The S. elevation of the 17th-century range retains an ogee-moulded ashlar plinth and rubble walls, but all original openings have been replaced by 18th-century sashed windows or by casement windows of later date. The attic dormer windows are modern. The gabled E. wall has masonry of chequered flint and ashlar above a chamfered plinth; the only opening is a small square-headed attic window. The N. side of the main range is hidden by 19th-century additions, but the E. and N. walls of the original N. wing are exposed (Plate 68); they are of chequered flint and ashlar and have chamfered plinths. An original N. window in the lower storey has two square-headed casement lights with ovolo-moulded surrounds under a weathered and hollow-chamfered label; the label continues E. to embrace the adjacent window, rebuilt in the 19th century. Both corresponding first-floor windows are of the 19th century, but the original label remains. In the gable there is a modern sashed window under an original label. The E. wall of the N. wing has an original casement window in the lower storey with two square-headed lights in a double-chamfered surround under a label as before; the mullion has gone. At the centre of the 19th-century N. facade a modern ashlar panel is inscribed with the verses which Herbert 'caused to be writ upon or engraved in the mantel of the chimney in his hall':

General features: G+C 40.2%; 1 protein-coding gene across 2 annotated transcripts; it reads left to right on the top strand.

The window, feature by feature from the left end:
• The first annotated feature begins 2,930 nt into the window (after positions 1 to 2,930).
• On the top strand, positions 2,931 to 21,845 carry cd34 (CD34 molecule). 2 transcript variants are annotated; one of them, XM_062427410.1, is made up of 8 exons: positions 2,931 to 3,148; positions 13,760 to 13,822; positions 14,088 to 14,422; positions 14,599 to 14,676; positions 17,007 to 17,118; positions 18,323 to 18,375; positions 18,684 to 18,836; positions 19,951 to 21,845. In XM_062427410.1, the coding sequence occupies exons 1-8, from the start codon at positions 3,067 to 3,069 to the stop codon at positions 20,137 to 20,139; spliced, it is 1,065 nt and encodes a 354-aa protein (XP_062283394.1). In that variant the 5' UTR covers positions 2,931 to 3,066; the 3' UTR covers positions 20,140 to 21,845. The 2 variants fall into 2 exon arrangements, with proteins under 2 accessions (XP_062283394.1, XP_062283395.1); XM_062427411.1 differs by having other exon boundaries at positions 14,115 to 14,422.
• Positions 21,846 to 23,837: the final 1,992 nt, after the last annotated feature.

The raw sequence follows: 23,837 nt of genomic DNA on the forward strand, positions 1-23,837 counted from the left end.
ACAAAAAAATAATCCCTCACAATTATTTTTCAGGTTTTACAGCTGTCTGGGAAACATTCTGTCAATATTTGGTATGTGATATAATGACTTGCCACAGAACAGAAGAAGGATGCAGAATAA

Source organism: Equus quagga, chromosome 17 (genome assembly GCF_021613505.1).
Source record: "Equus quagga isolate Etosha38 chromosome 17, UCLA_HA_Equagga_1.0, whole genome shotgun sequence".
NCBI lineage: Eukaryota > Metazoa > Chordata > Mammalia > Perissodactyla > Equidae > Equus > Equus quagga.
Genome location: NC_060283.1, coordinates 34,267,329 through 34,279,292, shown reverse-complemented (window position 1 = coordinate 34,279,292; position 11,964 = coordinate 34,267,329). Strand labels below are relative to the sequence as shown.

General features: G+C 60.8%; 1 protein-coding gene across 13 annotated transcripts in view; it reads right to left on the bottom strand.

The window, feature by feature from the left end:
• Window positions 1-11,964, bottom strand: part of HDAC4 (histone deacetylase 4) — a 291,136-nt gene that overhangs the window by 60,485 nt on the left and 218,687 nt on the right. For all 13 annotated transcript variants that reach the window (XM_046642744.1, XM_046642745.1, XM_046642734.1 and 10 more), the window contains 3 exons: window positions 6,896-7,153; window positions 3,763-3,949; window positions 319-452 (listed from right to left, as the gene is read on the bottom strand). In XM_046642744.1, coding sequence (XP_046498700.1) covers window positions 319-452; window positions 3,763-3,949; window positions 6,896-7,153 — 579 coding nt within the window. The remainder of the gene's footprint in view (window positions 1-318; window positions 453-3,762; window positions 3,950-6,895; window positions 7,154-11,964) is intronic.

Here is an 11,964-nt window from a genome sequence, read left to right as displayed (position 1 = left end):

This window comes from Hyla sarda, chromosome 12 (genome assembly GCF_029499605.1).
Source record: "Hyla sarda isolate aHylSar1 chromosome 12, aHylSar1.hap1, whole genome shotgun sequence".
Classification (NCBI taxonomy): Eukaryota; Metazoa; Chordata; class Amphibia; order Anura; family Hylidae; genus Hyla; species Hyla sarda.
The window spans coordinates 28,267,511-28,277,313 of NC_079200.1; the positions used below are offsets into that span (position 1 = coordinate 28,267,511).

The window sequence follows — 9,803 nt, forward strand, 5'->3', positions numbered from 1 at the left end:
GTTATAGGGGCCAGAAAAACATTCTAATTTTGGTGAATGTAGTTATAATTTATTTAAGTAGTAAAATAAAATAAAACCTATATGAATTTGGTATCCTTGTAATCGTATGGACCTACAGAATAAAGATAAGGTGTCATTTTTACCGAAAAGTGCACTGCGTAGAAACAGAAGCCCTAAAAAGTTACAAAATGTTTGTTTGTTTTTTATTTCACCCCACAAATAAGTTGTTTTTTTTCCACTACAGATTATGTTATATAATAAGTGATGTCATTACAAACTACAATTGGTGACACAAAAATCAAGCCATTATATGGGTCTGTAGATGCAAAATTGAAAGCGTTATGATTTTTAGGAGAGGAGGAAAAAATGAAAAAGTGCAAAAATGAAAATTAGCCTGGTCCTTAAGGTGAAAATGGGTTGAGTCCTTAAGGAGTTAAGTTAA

To my successor:
If thou chance to find a new house to thy mind And built without thy cost,
Be good to the poor as God gives thee store, And then my labour's not lost. (fn. 3)
Inside, the former hall has a large projecting chimneybreast upon which these verses were no doubt inscribed, but the present chimneypiece is modern. The former kitchen has a chamfered E.–W. ceiling beam with beaded and ogee stops; the E. end rests on a modern beam, similarly chamfered, no doubt replacing a former wall. The kitchen fireplace has chamfered ashlar jambs and a cambered timber bressummer; the tiled lining and inner hearth are modern. To S. there may originally have been an oven. The S. wall of the former kitchen has painted deal panelling. The parlour has a moulded plaster cornice, perhaps of the 18th century. The chamber over the parlour has a late 18th-century chimneypiece, moulded dados and a coved cornice; on the N. is an arched recess. Three first-floor rooms in the main range have original chamfered ceiling beams similar to that of the former kitchen; another such beam is in the first-floor room of the N. wing. In the roofs, original collared tie-beam trusses are made with plain rough-hewn timbers.
Adjoining the house on the W. is a late 18th-century stable range with brick walls and tiled roofs. Further W. is a walled garden, probably of the same date. A barn to S., with weather-boarded timber-framed walls set on brick plinths and with an iron-covered roof, is probably of the early 19th century.
(529) Cottage, of two storeys with brick walls and a slated roof, is of the early 19th century.